Single White Male Seeks Editor for Meaningful Connection: Pitching Refresher Tips for Hitting It Off Right AwayFebruary 28, 2012 by Sami Jajeh
After what feels like hours of pacing back and forth, you finally muster up the strength to pull out that number and make the call. Thousands of thoughts are racing in your mind – what do I say if she picks up? What do I say if she doesn’t? Do I leave a message with her friend and hope she gets back to me? How can I stop myself from rambling once I have the chance?
Oh how reporters and editors can string your heart along…
On the surface, pitching is both the easiest and hardest thing PR professionals do every day. Talking to your fellow man (or woman) is fundamental human activity, and media professionals should be as excited to receive your phone call or email as your grandmother would. Likewise, reporters should be excited to hear about your client’s new product, or want to hear what’s new and exciting during a meeting at an upcoming tradeshow. They are human, just like you are, and you are making their job easier.
Unfortunately, as we’ve all seen, the media relations process is far from that perfect image, with reporters facing a mound of emails and voicemails from across the globe stating why their product or expert is worthy of their time, and little to give. At times, hearing that “I’m on deadline, call back later” is a victory, because it at least means the reporter you are trying to reach actually picked up the phone. Not to mention the client that just let you know yesterday that they want to schedule briefings for a tradeshow taking place tomorrow.
It can all turn you into the crazy, stalker boyfriend or girlfriend asking the media, “WHY WON’T YOU LOVE ME?”
It’s fitting that just a few days after Valentine’s Day, I came across a Forbes interview with Peter Shankman, a longtime PR professional and founder of Help a Reporter Out (HARO), a site that serves as a matchmaker for reporters and sources. Peter outlined several essentials for PR professionals to keep in mind when pitching, probably out of a mix of desire to help solid industry workers increase their chances of winning over reporters and as a plea to a population prone to making the same mistakes over and over again.
Shankman can see the makings of a combustible relationship – journalists are working with fewer resources while under more pressure to find actual, interesting news, while PR professionals are paid to get their clients in the press. However, with some “counseling”, the two sides can work through their communication issues.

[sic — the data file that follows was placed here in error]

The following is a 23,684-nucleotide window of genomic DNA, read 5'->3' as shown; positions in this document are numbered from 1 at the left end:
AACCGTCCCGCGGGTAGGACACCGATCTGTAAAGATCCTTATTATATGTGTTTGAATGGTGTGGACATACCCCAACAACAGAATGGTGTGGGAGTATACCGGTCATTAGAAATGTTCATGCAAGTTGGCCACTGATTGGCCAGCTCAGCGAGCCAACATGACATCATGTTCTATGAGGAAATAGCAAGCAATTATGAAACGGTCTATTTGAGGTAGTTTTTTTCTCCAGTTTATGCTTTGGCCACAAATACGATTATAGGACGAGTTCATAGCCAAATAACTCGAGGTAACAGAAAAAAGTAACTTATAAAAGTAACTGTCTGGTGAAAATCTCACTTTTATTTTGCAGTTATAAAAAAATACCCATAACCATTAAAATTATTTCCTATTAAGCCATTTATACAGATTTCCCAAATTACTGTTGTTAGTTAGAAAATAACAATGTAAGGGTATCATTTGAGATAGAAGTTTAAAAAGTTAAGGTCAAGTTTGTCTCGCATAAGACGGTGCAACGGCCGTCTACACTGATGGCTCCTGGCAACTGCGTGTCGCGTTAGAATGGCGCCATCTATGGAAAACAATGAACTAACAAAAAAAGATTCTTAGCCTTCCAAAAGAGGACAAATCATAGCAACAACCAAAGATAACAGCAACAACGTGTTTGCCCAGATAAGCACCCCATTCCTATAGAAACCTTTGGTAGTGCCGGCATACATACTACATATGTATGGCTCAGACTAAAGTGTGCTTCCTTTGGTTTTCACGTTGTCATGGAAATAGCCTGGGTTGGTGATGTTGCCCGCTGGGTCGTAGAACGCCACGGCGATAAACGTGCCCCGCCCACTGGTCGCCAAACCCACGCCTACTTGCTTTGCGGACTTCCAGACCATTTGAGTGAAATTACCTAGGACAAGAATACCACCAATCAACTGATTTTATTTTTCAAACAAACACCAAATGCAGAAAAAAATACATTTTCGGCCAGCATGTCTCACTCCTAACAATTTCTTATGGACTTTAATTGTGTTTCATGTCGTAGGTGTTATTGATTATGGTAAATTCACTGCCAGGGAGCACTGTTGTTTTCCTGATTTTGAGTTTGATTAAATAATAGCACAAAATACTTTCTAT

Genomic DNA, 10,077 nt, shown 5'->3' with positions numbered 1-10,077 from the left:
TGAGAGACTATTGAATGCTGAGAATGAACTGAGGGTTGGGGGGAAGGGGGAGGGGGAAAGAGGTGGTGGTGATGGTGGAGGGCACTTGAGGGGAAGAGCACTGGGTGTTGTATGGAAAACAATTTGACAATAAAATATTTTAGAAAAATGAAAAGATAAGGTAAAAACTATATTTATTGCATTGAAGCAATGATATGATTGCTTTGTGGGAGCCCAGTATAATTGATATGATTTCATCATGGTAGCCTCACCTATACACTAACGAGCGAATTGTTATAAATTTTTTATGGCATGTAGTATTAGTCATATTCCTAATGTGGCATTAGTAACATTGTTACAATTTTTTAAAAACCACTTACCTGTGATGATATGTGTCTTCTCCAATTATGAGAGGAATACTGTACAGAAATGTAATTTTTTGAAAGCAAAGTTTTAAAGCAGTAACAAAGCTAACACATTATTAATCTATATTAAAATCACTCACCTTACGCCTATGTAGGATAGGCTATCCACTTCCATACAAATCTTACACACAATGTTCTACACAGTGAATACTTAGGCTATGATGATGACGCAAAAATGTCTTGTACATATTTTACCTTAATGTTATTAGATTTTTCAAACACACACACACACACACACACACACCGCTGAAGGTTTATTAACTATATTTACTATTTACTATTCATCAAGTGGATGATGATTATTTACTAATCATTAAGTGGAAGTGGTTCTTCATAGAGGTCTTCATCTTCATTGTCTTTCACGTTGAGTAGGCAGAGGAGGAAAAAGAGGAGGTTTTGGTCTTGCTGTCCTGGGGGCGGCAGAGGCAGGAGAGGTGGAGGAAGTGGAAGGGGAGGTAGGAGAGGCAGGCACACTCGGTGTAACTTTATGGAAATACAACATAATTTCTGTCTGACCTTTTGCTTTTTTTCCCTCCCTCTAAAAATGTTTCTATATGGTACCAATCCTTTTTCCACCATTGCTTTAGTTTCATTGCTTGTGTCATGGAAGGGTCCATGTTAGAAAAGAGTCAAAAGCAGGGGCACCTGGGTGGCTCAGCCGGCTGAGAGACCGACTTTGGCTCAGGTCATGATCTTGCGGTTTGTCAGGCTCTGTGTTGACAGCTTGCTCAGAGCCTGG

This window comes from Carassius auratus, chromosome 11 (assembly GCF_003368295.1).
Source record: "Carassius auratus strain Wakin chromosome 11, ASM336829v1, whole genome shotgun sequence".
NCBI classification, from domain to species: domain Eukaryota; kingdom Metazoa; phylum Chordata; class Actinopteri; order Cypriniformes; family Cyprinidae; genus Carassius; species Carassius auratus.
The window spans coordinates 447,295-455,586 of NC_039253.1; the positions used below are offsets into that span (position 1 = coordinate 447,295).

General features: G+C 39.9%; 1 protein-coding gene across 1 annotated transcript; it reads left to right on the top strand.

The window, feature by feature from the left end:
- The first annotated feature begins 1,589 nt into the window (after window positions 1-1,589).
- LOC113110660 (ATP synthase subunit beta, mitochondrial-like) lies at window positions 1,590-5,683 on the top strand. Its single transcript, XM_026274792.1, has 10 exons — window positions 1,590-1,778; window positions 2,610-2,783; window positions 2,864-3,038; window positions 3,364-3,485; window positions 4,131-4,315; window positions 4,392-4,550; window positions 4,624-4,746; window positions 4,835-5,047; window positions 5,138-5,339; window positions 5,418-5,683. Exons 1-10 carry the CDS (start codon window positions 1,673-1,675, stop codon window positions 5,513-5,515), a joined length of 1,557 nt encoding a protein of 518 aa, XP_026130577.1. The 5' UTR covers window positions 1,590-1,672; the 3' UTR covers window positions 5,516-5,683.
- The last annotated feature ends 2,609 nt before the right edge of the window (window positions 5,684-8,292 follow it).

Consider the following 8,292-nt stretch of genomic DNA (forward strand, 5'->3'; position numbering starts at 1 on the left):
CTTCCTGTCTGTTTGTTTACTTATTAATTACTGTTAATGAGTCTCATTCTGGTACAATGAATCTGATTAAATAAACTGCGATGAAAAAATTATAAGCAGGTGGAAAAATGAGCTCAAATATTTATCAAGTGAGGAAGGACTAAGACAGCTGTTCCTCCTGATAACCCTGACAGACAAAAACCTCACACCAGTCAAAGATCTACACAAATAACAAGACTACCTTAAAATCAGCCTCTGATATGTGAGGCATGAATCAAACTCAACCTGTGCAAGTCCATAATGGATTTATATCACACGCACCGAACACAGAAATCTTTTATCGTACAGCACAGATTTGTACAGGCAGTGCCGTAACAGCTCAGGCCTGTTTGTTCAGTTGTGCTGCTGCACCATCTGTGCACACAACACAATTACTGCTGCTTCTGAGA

According to Shankman, PR professionals should always verify the following before clicking send or hitting dial:
- Your news is actually news: PR professionals can be guilty at times of trying too hard to manufacture news for their clients. As reporters receive thousands of releases daily, only the ones that have something groundbreaking or intriguing will capture their attention. Press releases announcing that a client has repainted a conference room or is holding a company picnic will not only get passed over, but has the same effect as crying wolf the next time a more credible release is distributed. While it can be hard to tell a client their news isn’t really news, it can prevent possible long-term damage.
- The reporter writes in your space: Some media research programs make things incredibly hard for PR professionals. Just because a reporter is listed under the “Technology” beat, for instance, does not necessarily mean he or she wants to be pitched with any technology-related angle. Before pitching a particular reporter, read some of his or her previous articles to get a sense of coverage topics, style and frequent sources. Not only does this provide great ammunition when pitching, as reporters like it when PR professionals are familiar with their work, but it can prevent the embarrassment of learning that they don’t cover a client’s space.
- You are using the right tools: With seemingly few seconds to spare each day, reporters can be very particular about how they are contacted, and using the wrong outlet can get a PR pro started on the wrong foot. The same aforementioned media research tools can provide great direction for reporters. If a reporter’s profile notes to not call during work hours for any reason, put the phone down. Likewise, while most reporters work away from their desk and “office number,” calling them on their personal cell phones from an unfamiliar can be troublesome. Learn what mechanisms and times of day reporters like to be pitched during, and the chances of a successful connection increase.
- Your grammar is pristine: Nothing turns a reporter away faster than a typo or misused word – or as Shankman puts it, “If you want to make sure I never write about you, pitch me with a grammar error.” Taking a few seconds to confirm that a pitch makes sense and is error-free can protect a PR professional’s credibility more than anything else.
While there is no absolutely right or wrong way to pitch, and different reporters and PR pros will have different paths to what works best, there are some basic practices we can easily forget while under the gun that will make the media relations end of the job less stressful.
After all, if your first date with the reporter goes well, it will make securing the second date that much easier.